The Glass House government administration building will be demolished and the property it sits on turned into a public park, Leader of Government Business Kurt Tibbetts said Friday.
The demolishing will not occur until the two new planned government accommodation buildings are completed, which is estimated to be within two years, Cabinet Minister Alden McLaughlin said.
‘What is proposed [for the Glass House site] is an approximately one-acre public park with trees, gardens and seating,’ he said.
One of the new government administration buildings will be constructed on the property next to the Glass House, while the other one will be built on a site outside of town.
The Glass House is more than 30 years old. Because of fire code issues, the Governor’s Office moved from the building last summer. The government decided it would not be cost efficient to make the renovations necessary for continued use.
The Government also wants its key buildings to be rated to withstand a Category 5 hurricane in the future. The Glass House currently holds the offices of most government Ministries, the Cabinet Office, the Chief Secretary’s Office, the Financial Secretary’s office and other important government offices.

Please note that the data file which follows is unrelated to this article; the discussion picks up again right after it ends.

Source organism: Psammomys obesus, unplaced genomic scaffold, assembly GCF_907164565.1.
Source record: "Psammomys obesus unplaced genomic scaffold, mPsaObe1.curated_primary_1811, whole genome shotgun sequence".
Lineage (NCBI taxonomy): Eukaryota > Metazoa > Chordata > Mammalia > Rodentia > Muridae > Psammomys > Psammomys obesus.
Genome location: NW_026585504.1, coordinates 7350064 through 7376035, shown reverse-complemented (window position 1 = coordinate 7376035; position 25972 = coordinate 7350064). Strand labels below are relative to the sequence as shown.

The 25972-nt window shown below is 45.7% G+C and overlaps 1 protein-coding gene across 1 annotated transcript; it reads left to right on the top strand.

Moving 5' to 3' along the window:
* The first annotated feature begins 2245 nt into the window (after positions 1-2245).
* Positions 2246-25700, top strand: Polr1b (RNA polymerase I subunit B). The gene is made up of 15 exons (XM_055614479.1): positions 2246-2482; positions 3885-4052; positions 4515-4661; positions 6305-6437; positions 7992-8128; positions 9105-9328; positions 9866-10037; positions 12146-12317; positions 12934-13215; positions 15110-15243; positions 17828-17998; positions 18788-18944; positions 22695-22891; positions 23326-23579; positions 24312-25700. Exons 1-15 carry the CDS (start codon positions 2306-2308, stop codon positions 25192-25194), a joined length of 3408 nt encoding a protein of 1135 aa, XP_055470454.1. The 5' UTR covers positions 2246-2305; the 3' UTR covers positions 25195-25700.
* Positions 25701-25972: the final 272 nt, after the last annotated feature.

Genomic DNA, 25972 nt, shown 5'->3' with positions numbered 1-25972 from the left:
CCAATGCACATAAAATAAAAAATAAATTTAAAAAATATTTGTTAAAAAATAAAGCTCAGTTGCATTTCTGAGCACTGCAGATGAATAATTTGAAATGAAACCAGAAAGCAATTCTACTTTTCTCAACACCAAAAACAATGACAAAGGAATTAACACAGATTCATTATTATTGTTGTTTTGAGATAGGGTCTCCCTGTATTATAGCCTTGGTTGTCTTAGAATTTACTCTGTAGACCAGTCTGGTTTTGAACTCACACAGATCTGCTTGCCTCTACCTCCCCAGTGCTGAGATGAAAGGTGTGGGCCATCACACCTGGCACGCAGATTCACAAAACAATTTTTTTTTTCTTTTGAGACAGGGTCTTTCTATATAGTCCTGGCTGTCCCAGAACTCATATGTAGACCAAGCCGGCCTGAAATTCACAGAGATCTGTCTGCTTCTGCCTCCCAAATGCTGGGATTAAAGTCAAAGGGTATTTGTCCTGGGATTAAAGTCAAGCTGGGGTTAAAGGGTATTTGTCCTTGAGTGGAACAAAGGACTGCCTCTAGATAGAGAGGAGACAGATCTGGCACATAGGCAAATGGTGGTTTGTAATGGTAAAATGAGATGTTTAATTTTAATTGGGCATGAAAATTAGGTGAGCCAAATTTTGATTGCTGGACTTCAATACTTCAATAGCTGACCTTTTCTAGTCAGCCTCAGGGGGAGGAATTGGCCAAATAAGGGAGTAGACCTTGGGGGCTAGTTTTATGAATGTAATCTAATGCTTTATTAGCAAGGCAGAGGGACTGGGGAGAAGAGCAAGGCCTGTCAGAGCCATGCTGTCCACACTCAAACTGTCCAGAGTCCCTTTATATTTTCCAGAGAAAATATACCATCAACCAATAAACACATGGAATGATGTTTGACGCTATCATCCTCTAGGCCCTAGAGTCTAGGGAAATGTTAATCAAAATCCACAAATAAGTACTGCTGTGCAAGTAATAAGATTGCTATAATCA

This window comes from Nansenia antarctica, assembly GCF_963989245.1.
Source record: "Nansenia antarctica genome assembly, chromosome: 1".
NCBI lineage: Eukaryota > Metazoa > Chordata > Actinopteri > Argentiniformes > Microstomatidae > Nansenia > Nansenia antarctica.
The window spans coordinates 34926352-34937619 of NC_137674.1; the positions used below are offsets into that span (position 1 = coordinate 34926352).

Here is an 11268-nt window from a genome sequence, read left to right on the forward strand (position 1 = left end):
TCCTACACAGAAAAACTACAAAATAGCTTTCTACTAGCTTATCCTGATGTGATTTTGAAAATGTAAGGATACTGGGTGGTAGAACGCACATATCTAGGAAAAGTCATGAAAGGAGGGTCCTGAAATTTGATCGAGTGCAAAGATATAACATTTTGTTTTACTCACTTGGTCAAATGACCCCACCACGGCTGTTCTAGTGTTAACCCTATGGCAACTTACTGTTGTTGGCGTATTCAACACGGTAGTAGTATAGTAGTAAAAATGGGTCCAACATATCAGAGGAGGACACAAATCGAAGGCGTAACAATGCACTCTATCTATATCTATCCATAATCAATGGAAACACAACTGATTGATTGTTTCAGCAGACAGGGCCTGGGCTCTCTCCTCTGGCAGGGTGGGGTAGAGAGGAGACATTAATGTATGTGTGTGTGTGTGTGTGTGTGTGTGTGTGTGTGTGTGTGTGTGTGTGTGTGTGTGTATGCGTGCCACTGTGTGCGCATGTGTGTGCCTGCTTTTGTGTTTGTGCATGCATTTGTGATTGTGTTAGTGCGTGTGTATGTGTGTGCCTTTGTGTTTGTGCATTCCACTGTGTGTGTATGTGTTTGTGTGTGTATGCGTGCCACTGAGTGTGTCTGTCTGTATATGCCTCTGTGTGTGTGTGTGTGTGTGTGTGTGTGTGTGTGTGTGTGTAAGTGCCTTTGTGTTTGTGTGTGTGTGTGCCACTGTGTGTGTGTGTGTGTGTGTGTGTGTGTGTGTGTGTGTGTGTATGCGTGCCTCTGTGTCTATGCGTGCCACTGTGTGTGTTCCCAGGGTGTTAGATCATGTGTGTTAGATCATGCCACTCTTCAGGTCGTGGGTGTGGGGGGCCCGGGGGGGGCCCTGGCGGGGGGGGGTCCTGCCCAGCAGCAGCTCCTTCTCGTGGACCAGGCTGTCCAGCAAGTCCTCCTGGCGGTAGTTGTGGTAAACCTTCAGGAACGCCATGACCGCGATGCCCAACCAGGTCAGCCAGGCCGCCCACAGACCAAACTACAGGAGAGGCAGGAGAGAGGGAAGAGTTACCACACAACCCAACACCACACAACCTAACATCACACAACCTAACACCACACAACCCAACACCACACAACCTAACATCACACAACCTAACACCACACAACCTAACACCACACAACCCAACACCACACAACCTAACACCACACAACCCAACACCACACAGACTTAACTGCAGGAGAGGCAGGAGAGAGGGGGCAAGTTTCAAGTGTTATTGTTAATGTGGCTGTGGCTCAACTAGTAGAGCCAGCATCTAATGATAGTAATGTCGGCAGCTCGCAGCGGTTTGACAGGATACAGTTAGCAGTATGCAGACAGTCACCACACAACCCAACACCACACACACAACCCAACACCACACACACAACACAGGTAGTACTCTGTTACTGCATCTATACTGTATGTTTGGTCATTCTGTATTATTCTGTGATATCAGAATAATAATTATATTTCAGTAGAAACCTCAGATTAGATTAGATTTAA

In addition to making the decision on the Glass House, Mr. Tibbetts said the Cabinet has decided not to sell any of the Tower Building property. That property instead will be used partially to expand the parking area for the Legislative Assembly, and the remainder held for other possible future government uses, Mr. McLaughlin said.
‘We had a number of proposals to buy the property, but we decided not to sell it,’ he said. ‘We have no plans for the property, but we’re cognisant of the fact that 20 years from now, we might need it.’
In the interim, Mr. McLaughlin said the part of the Tower Building property not incorporated into the Legislative Assembly parking would be converted into a public green area.
Mr. Tibbetts said it was still uncertain when the Tower Building would be demolished.
The demolition project was put out to tender last year, but the job only elicited one bid, which was not acceptable.
‘The problem is no one wants the liability that goes with [the demolition project],’ Mr. Tibbetts said.